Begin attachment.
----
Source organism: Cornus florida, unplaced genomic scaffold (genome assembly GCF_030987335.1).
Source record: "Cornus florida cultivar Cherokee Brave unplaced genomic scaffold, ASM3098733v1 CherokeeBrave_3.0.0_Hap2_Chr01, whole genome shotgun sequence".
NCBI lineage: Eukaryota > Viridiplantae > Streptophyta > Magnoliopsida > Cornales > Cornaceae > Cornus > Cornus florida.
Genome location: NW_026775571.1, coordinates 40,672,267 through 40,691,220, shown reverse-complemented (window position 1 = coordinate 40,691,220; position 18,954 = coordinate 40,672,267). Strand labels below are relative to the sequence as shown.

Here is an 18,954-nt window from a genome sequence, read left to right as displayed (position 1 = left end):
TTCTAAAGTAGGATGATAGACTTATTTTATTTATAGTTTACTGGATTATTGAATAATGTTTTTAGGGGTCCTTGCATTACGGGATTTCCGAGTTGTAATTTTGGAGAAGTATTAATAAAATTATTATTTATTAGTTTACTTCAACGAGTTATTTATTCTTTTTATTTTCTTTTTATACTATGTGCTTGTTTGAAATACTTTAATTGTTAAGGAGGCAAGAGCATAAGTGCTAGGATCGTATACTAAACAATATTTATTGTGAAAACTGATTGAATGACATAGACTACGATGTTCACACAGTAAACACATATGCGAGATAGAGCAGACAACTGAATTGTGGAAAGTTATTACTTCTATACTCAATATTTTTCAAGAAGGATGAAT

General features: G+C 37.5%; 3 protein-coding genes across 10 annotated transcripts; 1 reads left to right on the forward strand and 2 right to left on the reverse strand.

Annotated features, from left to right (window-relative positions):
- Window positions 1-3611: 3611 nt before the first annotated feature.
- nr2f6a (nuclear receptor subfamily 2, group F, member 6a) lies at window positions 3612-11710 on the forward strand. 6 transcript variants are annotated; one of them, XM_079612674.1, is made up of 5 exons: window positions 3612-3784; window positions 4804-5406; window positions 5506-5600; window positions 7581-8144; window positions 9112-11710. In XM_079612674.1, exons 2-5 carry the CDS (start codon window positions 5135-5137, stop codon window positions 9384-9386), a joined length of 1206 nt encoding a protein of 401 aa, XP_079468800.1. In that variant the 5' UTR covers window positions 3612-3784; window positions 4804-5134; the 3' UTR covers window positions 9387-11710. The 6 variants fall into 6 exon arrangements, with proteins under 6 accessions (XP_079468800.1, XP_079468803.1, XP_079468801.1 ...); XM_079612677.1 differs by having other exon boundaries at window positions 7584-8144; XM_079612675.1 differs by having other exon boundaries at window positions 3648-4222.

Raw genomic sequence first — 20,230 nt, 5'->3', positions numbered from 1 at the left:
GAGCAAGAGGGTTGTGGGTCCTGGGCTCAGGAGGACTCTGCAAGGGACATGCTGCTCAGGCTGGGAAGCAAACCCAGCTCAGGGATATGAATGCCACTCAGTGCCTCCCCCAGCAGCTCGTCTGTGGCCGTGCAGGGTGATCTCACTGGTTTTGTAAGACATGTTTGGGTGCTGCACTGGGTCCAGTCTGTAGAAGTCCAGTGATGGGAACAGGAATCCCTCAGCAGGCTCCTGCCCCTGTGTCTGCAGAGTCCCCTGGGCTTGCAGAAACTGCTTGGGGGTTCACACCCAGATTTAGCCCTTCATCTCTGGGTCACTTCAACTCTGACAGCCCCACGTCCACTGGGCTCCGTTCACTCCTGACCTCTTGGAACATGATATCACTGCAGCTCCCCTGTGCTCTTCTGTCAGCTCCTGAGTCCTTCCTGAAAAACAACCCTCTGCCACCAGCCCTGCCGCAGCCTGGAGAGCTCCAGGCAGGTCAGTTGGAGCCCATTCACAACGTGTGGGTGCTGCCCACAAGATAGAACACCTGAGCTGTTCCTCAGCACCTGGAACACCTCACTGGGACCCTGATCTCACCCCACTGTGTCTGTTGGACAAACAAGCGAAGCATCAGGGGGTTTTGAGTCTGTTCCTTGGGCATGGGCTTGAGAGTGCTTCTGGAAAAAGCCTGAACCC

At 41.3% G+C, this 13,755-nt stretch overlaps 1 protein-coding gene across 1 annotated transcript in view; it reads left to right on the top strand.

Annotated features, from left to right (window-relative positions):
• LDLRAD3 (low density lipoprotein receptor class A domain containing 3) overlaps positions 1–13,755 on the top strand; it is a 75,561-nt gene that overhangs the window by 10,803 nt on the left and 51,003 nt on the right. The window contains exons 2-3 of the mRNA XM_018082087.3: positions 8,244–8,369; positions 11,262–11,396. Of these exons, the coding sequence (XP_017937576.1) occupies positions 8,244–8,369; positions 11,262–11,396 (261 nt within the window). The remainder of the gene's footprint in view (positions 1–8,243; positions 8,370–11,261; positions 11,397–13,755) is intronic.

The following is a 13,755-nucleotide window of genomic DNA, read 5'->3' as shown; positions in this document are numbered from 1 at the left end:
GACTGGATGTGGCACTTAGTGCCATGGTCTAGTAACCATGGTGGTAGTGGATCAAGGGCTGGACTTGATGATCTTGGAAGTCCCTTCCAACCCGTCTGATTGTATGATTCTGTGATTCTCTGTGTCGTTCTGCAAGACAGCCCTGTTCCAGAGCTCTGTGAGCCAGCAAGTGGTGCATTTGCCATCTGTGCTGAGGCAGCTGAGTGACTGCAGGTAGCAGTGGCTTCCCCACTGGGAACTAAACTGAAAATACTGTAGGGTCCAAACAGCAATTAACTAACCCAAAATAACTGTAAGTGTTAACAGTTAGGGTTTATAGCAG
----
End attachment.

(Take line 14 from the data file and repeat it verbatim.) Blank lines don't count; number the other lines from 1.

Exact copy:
Annotated features, from left to right (window-relative positions):